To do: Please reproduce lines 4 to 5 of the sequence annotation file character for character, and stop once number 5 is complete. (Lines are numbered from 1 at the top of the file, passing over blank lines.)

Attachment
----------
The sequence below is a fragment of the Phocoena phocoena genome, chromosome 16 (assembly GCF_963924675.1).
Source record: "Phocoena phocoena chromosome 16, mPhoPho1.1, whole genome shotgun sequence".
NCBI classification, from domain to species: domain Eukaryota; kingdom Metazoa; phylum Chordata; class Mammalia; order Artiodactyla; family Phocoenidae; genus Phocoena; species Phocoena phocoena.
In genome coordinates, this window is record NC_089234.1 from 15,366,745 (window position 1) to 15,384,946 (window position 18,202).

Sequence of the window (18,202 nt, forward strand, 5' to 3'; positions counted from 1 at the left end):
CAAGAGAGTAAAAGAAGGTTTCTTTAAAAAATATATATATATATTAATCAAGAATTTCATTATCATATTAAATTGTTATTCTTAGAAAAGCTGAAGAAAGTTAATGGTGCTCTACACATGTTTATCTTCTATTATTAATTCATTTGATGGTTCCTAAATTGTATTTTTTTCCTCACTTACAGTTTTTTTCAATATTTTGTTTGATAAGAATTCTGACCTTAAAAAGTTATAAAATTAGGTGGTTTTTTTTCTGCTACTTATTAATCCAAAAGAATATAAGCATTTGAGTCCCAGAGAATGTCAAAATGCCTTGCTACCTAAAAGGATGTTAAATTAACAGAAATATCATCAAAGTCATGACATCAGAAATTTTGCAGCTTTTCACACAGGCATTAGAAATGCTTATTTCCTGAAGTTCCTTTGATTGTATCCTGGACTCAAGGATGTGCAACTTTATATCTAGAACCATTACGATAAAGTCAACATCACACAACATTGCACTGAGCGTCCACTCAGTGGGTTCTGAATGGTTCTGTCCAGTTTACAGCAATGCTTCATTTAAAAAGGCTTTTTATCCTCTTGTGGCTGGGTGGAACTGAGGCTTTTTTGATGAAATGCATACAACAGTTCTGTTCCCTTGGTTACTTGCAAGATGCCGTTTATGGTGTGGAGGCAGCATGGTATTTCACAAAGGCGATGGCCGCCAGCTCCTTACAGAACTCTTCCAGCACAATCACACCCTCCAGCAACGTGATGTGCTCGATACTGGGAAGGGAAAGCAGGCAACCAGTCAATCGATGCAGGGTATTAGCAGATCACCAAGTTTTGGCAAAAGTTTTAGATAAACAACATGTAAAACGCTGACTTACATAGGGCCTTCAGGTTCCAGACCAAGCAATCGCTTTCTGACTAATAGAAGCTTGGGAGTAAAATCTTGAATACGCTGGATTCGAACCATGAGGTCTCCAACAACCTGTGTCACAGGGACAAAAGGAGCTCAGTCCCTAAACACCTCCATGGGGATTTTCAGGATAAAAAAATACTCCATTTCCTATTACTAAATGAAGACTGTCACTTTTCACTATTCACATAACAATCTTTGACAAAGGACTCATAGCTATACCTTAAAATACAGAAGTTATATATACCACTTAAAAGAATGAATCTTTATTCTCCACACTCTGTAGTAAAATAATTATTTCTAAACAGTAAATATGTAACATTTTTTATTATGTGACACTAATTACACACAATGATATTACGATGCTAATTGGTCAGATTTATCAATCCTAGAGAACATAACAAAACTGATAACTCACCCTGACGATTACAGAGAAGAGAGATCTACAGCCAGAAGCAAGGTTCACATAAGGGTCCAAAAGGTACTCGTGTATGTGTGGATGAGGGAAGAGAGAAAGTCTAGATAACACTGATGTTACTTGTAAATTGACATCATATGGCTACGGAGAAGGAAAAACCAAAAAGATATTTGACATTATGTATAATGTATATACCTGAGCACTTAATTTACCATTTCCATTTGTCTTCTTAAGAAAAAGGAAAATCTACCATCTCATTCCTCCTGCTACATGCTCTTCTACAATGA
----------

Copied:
In genome coordinates, this window is record NC_089234.1 from 15,366,745 (window position 1) to 15,384,946 (window position 18,202).

Sequence of the window (18,202 nt, forward strand, 5' to 3'; positions counted from 1 at the left end):